Researchers: kids use the Internet; adults should get with program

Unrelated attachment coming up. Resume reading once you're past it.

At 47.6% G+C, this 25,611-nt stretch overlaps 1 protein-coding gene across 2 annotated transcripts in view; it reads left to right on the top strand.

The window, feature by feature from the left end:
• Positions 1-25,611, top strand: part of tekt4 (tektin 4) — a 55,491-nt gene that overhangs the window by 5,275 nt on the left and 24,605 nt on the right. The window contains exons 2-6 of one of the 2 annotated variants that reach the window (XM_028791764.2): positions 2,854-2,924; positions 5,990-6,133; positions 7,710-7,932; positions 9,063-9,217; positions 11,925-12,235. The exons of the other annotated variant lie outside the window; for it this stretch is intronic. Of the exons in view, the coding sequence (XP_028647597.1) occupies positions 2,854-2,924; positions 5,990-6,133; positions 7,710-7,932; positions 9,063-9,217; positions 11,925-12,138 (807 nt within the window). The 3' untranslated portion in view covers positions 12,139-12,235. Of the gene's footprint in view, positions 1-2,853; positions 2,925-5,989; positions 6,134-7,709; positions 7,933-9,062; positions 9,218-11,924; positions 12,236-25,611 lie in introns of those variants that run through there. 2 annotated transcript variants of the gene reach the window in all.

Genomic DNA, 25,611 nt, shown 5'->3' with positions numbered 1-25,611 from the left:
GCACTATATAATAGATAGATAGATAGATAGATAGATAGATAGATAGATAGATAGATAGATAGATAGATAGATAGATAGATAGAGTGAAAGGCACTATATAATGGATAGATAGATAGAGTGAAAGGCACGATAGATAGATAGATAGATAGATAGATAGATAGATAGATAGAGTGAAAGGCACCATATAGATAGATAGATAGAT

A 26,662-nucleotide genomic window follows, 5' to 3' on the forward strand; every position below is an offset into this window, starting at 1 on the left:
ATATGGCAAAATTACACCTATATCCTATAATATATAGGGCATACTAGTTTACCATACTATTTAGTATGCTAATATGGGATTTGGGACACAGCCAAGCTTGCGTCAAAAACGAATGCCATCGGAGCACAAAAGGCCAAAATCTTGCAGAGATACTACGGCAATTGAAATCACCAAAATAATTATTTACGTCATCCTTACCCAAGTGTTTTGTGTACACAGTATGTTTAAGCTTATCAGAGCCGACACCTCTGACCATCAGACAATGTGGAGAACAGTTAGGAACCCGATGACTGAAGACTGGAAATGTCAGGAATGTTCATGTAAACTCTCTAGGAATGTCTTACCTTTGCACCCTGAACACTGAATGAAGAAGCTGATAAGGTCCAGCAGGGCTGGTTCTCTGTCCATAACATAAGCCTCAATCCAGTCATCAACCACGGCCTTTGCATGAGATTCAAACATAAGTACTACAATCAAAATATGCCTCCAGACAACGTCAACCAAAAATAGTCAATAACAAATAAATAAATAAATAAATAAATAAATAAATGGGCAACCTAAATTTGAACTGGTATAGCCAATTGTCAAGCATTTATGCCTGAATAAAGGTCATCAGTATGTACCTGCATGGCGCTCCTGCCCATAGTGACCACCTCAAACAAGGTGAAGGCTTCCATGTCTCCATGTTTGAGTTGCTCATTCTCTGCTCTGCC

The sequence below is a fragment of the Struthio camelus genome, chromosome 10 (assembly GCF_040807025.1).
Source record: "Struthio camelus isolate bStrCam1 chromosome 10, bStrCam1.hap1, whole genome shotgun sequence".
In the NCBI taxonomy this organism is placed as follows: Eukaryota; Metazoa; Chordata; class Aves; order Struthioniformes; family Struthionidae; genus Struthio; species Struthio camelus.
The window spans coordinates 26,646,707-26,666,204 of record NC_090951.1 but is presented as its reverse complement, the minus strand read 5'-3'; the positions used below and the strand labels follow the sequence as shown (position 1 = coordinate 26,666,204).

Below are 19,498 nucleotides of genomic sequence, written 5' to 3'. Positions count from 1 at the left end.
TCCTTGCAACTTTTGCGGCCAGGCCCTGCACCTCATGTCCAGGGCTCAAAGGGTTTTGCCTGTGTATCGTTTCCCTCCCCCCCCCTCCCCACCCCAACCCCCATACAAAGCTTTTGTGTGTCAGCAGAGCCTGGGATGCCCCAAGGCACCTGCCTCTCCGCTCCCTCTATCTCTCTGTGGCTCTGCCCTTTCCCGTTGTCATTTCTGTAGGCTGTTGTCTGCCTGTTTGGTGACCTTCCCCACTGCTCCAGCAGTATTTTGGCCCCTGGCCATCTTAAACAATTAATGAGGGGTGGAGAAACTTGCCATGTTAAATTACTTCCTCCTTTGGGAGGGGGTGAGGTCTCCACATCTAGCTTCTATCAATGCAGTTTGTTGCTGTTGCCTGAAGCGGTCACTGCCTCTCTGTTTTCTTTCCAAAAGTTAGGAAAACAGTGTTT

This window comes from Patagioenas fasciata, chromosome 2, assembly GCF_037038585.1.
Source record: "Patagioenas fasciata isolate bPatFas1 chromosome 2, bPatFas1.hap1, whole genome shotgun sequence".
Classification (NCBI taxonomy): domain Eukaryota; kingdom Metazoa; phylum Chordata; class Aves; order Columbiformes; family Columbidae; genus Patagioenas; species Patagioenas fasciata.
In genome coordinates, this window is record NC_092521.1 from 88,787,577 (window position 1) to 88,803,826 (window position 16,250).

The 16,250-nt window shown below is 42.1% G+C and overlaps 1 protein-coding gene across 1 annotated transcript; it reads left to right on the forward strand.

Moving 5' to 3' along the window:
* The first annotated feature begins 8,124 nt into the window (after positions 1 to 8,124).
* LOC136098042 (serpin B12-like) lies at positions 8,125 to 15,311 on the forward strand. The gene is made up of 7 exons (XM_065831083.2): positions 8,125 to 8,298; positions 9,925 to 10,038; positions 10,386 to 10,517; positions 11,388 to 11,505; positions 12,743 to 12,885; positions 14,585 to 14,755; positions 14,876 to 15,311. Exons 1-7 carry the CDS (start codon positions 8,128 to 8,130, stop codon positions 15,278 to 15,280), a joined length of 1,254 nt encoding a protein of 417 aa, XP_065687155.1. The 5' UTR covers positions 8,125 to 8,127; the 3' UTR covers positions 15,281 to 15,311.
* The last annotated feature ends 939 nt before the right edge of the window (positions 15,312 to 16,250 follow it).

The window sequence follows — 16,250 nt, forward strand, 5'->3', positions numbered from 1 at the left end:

JISHOU, HUNAN — Social scientists seem to have a knack for spending huge amounts of time and effort to state the obvious. The most recent example is from a study funded by the MacArthur Foundation: teens spend a lot of time online and on their cell phones communicating with others, and it’s good for them! Dudes, like I didn’t already know. Seriously, I respect the John D. and Catherine T. MacArtur Foundation. It funds a whole slew of wonderful pursuits, like National Public Radio, a really nice oceanside nature reserve in Florida, and many others. Spending three years to conclude what seems to be patently obvious may seem to be time and effort misplaced, but the conclusions of the report should give us educators something to think about. Led by Mizuko Ito of the University of California-Irvine, a team of researchers interviewed 800 teens and young adults and spent more than 5,000 hours online to investigate youth media use. They refute the oft-cited scourge of Internet predators out to abscond with our children’s virtue. In fact, the overwhelming majority of young people use electronic media to talk with one another, or with people they know. Despite adult fears that all ...
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